Chapter 16: Layout Managers

The exercises here are taken from my forthcoming book The Java Developer's Resource.


  1. What's the difference between a BorderLayout and a FlowLayout?

  2. What's the difference between a GridLayout and a GridBagLayout?

    A GridLayout places each component into a cell of one size. Thus all components have the same size. A GridbagLayout allows components to span multiple cells. Therefore components can have different sizes. There are other differences, but that's the main one.


  1. Add a Fast Forward Button to Program 16.1.

    import java.applet.Applet;    
    import java.awt.Button;
    import java.awt.FlowLayout;
    public class TapeDeck extends Applet {
      public void init() {
        setLayout(new FlowLayout(FlowLayout.CENTER, 5, 10));
    	add( new Button("Play"));
    	add( new Button("Rewind"));
    	add( new Button("Fast Forward"));
    	add( new Button("Pause"));
    	add( new Button("Stop"));
  2. Add a GridLayout to the PaymentMethod applet of last chapter.

    import java.applet.Applet;    
    import java.awt.Label;
    import java.awt.Checkbox;
    import java.awt.CheckboxGroup;
    import java.awt.GridLayout;
    public class PaymentMethod extends Applet {
      public void init() {
        setLayout(new GridLayout(6, 1));
        add(new Label("How will you pay for your pizza?"));
        CheckboxGroup cbg = new CheckboxGroup();
        add(new Checkbox("Visa", cbg, false));
        add(new Checkbox("MasterCard", cbg, false));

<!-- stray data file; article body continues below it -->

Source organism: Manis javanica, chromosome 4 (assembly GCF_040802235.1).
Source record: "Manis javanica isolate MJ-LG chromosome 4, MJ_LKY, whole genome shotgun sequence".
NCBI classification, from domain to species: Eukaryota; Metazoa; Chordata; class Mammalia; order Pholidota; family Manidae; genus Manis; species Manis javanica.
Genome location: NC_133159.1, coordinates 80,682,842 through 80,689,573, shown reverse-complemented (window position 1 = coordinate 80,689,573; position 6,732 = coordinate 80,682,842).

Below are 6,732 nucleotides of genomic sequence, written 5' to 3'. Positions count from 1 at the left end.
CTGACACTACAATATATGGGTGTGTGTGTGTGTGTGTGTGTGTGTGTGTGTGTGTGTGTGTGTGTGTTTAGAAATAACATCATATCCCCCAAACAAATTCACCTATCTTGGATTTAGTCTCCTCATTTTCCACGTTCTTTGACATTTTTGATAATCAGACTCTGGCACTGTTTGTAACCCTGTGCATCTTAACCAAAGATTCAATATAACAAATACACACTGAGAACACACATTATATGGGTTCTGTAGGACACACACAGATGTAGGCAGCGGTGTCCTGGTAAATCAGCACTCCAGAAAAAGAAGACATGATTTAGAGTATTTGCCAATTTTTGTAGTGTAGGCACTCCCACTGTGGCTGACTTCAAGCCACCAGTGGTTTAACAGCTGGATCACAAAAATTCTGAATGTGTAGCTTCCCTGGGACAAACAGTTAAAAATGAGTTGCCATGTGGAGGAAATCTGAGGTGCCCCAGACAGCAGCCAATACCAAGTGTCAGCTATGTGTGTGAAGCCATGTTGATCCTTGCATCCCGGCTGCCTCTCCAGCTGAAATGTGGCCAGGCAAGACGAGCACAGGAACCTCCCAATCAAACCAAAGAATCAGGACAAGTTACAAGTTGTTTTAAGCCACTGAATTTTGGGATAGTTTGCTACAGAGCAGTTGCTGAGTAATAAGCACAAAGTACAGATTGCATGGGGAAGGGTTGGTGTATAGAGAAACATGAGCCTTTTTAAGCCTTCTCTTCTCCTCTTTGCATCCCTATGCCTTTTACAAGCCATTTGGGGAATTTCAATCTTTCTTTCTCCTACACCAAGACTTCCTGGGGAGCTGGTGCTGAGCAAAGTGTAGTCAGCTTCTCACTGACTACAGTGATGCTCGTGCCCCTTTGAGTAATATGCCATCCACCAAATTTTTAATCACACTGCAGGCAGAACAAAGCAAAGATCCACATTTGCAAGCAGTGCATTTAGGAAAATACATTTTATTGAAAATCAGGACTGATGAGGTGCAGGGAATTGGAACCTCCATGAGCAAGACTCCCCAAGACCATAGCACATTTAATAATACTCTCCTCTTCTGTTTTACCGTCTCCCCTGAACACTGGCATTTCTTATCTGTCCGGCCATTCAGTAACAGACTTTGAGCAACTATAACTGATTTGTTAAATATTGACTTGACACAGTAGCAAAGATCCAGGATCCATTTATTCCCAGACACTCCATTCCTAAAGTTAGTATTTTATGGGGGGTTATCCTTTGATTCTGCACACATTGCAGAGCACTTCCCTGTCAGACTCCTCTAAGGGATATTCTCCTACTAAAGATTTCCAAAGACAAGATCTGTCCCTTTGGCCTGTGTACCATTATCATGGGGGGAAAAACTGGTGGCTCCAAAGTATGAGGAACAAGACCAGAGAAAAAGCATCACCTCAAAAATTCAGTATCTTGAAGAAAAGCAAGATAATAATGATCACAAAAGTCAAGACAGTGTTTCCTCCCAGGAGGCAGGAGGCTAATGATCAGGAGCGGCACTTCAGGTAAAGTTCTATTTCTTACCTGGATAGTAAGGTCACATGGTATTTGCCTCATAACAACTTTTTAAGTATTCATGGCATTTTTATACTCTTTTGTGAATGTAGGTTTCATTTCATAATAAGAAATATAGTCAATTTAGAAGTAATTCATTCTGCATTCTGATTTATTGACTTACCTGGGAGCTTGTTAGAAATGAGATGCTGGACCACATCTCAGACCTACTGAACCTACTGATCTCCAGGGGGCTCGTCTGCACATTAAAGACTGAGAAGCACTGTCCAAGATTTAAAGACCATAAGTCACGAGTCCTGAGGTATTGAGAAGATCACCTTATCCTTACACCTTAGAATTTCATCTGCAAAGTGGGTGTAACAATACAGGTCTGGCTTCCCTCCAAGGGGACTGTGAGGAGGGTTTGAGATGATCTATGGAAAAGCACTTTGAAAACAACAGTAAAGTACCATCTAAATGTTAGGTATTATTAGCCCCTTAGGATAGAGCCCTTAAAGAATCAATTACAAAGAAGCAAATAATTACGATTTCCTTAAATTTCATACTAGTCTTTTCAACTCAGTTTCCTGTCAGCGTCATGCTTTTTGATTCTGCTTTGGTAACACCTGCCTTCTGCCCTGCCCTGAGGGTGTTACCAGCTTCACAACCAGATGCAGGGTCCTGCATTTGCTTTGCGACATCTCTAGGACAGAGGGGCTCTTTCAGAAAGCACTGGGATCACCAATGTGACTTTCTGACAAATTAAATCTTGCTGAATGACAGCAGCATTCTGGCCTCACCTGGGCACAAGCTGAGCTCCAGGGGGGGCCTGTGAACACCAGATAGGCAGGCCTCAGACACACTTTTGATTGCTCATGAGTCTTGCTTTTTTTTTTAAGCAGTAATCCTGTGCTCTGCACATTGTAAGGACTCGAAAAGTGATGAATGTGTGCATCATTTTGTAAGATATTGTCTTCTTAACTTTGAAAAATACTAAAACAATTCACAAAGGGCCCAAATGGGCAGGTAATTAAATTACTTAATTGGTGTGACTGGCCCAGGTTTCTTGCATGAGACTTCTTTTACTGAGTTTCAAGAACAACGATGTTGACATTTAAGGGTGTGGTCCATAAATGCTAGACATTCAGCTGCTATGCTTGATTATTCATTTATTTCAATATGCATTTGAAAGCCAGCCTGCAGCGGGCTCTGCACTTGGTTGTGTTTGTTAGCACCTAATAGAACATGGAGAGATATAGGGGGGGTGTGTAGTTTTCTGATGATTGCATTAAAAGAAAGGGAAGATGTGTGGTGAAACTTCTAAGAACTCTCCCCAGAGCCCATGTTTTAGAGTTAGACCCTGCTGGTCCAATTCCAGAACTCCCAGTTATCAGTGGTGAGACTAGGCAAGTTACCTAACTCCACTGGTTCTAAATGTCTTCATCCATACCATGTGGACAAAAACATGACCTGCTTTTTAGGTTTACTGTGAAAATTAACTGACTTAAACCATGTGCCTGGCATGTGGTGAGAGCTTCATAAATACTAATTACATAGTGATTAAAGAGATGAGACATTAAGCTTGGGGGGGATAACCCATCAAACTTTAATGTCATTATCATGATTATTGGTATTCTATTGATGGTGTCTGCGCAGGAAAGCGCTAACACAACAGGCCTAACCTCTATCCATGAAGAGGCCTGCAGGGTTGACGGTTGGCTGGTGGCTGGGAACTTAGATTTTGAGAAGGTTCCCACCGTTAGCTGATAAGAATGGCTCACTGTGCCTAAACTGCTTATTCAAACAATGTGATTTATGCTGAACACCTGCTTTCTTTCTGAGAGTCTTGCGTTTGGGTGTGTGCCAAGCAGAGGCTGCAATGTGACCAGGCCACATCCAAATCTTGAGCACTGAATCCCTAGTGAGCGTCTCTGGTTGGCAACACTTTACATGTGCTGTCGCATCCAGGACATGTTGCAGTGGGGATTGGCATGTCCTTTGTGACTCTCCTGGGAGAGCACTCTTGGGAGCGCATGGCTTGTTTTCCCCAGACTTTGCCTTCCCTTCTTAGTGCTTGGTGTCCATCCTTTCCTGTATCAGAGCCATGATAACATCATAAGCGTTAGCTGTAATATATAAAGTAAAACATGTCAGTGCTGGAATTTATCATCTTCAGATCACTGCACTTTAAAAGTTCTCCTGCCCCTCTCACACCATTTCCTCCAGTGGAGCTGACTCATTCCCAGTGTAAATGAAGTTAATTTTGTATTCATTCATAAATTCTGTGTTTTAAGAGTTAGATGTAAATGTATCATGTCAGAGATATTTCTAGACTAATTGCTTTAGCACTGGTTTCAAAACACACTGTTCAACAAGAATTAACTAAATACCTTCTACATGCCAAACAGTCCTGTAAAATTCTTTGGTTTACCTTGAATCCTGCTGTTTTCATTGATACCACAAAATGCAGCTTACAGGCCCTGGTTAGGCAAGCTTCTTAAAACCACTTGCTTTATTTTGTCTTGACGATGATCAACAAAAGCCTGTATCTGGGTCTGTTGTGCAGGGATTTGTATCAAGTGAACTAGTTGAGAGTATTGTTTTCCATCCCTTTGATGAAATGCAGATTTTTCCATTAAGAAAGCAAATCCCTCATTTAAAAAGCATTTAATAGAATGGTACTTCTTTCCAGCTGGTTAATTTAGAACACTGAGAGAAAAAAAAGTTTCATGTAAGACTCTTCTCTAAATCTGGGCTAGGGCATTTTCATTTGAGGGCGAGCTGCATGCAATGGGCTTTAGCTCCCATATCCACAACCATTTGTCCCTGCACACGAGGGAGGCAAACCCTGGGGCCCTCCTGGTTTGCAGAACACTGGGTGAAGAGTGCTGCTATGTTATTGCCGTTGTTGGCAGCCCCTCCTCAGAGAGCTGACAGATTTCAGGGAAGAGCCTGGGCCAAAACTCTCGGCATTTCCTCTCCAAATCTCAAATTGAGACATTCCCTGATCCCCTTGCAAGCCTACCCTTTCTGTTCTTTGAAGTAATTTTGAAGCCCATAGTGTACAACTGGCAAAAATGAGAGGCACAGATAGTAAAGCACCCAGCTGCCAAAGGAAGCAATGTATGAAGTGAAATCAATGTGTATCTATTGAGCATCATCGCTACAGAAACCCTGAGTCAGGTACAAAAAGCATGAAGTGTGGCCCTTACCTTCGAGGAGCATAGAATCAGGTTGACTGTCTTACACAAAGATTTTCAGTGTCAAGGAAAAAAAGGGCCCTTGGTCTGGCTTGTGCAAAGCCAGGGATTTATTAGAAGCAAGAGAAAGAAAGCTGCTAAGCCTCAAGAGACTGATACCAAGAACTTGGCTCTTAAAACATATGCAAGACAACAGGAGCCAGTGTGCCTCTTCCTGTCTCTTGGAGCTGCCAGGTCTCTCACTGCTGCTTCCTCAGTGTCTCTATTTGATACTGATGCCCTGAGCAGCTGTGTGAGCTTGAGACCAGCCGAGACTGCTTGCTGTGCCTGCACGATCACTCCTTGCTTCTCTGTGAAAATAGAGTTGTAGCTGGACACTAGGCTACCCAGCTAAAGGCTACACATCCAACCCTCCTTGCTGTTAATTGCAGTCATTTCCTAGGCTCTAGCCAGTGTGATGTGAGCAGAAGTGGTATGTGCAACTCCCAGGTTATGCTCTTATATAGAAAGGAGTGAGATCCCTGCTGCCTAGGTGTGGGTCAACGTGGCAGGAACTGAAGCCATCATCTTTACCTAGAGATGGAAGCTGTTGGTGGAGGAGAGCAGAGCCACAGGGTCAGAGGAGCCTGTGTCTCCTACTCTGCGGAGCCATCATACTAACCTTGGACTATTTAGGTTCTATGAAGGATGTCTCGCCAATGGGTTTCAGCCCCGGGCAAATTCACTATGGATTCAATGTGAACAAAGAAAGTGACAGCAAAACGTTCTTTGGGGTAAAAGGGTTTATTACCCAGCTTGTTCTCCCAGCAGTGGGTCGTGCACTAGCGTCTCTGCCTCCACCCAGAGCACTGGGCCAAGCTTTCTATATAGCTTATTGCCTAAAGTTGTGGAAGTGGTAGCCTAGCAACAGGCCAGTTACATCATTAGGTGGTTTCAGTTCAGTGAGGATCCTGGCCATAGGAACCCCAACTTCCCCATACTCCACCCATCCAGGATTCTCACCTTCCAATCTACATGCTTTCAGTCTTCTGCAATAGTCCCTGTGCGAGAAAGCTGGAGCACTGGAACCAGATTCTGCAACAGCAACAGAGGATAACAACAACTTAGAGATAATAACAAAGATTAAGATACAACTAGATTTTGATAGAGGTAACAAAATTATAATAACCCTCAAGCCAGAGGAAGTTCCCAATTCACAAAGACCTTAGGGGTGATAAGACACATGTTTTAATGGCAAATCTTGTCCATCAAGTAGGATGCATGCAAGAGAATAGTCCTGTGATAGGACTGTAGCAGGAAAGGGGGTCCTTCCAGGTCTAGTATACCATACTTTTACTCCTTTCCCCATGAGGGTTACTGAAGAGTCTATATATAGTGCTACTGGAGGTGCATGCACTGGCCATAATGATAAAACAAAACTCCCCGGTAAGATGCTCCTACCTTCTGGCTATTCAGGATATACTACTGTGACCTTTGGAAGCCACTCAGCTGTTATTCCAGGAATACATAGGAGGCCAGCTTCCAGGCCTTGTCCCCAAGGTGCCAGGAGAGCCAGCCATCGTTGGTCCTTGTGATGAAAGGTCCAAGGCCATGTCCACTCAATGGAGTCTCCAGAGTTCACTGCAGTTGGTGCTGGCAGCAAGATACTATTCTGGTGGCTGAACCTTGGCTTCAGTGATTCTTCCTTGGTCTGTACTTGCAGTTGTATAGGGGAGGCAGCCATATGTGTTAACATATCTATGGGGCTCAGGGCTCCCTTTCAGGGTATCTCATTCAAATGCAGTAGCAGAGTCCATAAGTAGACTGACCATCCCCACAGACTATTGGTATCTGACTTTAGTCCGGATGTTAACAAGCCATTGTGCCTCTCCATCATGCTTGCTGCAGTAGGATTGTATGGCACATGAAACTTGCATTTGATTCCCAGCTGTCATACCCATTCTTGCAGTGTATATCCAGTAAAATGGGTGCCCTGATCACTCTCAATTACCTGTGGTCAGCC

add(new Checkbox("American Express", cbg, false));
        add(new Checkbox("Discover", cbg, true));
        add(new Checkbox("Cash", cbg, true));
  3. Use a CardLayout to provide a complete pizza ordering system. The first card should ask the user about their pizza, how big it is and what toppings they want. The second card should collect payment information, that is how they wish to pay, their name, and their credit card information (name, card number, and expiration date.) The final card should be for the address and delivery instructions.

  4. Make the calculator applet behave as a calculator, i.e. when you hit the keys 3 + 2 = the screen should show 5, and so on.

  5. Hard: Define a class key which includes both the display as a button and the functionality of the Calculator key. This will require some thought for what the total data structure is which represents the current calculation and how the keys relate to that. This will probably be easier if you do exercise one first.

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Copyright 1996 Elliotte Rusty Harold
Last Modified September 5, 1996